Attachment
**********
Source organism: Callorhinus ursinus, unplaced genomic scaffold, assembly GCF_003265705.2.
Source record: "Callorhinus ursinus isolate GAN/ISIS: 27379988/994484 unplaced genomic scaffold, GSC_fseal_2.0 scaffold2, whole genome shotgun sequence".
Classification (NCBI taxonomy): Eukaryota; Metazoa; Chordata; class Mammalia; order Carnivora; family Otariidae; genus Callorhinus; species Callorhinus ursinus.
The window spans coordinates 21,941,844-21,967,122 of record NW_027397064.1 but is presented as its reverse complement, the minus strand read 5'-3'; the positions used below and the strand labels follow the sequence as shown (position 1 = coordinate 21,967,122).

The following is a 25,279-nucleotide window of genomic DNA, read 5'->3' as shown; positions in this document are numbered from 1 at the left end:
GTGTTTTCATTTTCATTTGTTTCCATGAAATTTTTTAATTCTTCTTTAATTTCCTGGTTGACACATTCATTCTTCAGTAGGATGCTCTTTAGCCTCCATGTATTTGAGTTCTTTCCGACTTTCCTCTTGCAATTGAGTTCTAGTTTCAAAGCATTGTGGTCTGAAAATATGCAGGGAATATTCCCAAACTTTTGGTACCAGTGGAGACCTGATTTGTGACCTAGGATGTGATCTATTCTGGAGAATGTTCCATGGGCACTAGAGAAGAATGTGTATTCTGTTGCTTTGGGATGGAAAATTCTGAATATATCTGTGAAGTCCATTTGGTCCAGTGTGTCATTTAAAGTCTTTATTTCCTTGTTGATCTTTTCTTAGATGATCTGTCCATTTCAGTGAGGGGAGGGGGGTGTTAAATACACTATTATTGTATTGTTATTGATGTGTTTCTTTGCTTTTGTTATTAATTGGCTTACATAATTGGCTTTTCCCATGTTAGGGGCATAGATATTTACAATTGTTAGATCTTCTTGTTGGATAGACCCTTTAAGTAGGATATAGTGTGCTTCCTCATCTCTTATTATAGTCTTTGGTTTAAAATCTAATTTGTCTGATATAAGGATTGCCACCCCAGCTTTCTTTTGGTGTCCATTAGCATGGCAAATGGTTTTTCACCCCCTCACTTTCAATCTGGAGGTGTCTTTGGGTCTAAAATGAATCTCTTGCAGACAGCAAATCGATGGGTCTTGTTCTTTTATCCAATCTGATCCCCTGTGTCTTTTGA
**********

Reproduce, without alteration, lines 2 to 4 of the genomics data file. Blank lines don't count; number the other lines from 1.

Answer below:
Source record: "Callorhinus ursinus isolate GAN/ISIS: 27379988/994484 unplaced genomic scaffold, GSC_fseal_2.0 scaffold2, whole genome shotgun sequence".
Classification (NCBI taxonomy): Eukaryota; Metazoa; Chordata; class Mammalia; order Carnivora; family Otariidae; genus Callorhinus; species Callorhinus ursinus.
The window spans coordinates 21,941,844-21,967,122 of record NW_027397064.1 but is presented as its reverse complement, the minus strand read 5'-3'; the positions used below and the strand labels follow the sequence as shown (position 1 = coordinate 21,967,122).